The holidays are a time for celebrating with your loved ones. These days of the year are meant to be full of joy and magic. However, for split families, holidays introduce the challenge of who gets custody during which holidays. As a family law practice in Orlando, we at Frank Family Law Practice have seen many custody battles over holidays and what those changes will bring for mom, dad, and the children. We recommend a few suggestions to help your split family handle custody and the holidays without all the stress.
Before you start each year, make a list of the holidays that are important to you. Compare this list with your ex to see where you have overlaps in important holidays. Be sure that you are consulting the calendar of pre-arranged custody days in order to make practical choices and keep your kids as consistent as possible. From there, you can begin to assemble a holiday schedule for your family.
One suggestion is to alternate holidays with each parent. Perhaps mom sees the kids at Christmas, and Dad sees them on Thanksgiving. This allows for time with both parents during a similar time of year. Maybe it works better for mom to have Christmas one year, and then Dad gets to celebrate Christmas the following year. Each year, the kids will be able to experience what that holiday feels like with each parent. Alternating holidays may seem lonely one year, but it can be a great compromise for parents who do not want to fully give up a specific holiday every single year.
In some fortunate cases, it may be possible to consider splitting the holidays. This means that children will see both their mom and their dad on a single holiday. They will not have to reserve an entire day with only one side of their family. This arrangement will typically only be successful when both parents live in close proximity, because otherwise much time would be wasted travelling on the holiday. Be sure to consider what is best for the children when thinking of logistics of how the day schedule would look.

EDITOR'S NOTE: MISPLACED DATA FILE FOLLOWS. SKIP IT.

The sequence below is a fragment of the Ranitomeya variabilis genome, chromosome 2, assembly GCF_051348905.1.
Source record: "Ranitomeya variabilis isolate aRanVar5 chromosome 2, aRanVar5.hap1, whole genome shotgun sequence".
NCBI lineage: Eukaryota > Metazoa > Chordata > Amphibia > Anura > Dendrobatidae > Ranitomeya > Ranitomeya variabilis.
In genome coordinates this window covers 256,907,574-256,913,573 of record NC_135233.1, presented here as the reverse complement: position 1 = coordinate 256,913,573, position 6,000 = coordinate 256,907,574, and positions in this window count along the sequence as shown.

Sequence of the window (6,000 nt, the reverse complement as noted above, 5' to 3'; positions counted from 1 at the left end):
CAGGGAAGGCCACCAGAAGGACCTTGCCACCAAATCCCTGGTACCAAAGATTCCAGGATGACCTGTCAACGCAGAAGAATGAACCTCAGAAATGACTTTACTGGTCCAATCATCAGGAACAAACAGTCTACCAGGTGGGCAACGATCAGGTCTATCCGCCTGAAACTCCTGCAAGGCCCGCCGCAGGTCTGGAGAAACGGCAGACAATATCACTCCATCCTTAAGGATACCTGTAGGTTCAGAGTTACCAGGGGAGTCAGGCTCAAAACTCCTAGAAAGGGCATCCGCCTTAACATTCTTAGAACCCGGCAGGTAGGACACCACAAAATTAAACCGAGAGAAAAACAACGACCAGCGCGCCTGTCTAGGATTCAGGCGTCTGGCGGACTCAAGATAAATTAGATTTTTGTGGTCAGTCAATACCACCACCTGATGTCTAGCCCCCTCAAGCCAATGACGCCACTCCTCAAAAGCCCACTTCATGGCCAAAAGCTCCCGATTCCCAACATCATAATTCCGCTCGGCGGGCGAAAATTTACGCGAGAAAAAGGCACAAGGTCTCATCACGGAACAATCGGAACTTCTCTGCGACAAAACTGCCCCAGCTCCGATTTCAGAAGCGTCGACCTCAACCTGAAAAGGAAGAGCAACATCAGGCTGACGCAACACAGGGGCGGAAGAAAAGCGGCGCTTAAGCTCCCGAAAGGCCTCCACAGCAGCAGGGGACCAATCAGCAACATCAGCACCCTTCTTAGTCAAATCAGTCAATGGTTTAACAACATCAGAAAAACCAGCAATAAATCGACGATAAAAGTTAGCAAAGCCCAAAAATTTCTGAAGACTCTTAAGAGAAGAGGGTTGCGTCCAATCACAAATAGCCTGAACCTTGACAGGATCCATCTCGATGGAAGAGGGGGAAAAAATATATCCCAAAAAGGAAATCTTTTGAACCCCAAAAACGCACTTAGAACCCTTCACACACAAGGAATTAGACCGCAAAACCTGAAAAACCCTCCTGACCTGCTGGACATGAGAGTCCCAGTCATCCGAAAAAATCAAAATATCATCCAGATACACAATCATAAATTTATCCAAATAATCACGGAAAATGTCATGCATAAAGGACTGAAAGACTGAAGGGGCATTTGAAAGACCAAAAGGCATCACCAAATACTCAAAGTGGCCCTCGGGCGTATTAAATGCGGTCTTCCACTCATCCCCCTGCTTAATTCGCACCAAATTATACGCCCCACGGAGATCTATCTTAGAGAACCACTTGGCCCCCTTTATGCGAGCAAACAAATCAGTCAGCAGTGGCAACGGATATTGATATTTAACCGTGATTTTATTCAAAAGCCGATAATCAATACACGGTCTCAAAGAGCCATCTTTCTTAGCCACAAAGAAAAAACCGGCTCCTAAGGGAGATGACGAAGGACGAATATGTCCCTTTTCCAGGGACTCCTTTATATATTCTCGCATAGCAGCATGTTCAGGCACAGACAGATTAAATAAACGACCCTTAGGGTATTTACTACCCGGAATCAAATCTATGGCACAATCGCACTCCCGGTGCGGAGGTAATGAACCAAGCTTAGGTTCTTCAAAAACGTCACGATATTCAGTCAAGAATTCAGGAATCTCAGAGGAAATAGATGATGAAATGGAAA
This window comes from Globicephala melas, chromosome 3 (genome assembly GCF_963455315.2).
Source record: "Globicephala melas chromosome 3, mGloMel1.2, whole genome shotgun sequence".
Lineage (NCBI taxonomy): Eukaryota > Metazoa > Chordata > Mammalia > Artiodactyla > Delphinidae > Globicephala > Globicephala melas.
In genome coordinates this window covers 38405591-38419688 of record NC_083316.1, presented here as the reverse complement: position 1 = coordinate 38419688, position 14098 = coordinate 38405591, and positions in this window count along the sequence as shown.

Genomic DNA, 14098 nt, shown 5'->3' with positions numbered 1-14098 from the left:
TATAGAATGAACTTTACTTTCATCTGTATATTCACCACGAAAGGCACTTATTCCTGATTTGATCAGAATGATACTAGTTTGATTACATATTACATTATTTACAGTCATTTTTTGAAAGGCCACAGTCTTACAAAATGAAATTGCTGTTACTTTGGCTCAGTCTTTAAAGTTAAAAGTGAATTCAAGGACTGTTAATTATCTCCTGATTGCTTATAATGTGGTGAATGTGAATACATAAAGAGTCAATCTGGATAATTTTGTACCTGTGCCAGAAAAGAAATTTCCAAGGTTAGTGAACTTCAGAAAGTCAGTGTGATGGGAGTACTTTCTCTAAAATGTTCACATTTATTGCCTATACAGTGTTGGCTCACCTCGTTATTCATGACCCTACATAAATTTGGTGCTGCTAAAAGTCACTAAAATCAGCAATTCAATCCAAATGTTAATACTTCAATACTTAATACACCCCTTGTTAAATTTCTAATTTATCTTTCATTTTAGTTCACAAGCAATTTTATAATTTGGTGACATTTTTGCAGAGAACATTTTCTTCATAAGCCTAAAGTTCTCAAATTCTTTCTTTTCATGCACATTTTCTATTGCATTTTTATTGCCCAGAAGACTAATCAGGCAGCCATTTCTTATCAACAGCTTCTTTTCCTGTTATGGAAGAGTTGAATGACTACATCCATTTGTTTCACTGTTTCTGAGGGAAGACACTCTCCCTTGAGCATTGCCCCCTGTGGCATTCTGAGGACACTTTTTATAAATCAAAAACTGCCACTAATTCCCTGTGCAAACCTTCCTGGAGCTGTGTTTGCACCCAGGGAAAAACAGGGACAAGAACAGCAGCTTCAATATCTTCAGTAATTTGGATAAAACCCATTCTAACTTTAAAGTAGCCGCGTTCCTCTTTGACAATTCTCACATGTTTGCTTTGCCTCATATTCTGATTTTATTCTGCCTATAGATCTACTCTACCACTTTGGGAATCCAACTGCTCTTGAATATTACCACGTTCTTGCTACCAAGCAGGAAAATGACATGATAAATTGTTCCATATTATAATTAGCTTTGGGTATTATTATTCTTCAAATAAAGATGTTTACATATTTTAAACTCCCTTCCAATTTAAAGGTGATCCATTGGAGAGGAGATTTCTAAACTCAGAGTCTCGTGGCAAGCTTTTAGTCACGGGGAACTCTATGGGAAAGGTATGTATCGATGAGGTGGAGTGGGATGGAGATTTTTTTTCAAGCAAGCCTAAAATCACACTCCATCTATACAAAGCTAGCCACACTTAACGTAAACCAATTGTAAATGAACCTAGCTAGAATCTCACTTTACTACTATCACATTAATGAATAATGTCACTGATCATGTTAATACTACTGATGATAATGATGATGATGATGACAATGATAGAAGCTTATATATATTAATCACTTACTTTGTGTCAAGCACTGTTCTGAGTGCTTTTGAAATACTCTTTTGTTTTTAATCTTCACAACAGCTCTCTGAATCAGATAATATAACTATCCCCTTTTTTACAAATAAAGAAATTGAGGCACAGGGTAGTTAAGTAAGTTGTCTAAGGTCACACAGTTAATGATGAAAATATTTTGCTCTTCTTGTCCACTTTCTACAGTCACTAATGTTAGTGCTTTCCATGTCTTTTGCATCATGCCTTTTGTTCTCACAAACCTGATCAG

Often times, parents celebrate the holiday on a different day than the scheduled holiday. This could make the children extremely excited, because then they have two Christmases, two Easters, or two birthdays. Celebrations are truly what you make of it, so if you aren't opposed to celebrating the holiday twice, this is viable option to making sure you don't have to sacrifice the time with your children each year.
Parents that desire a rigid routine for their children may opt to have fixed holidays that are assigned to each parent every single year. This means that the children will always be with mom on a particular day and then with dad on another. This can help to maintain consistency and routine in a kid's life, but it does require a constant yearly sacrifice.
By discussing a holiday schedule in advance, both parents and children will have time to prepare for them. Ultimately, parents should make a holiday schedule according to what is best for the children. When you are dealing with custody issues in your relationship with an ex, consult Frank Family Law Practice, a family law practice in Orlando, who offers expert counseling on how to handle custody and the holidays.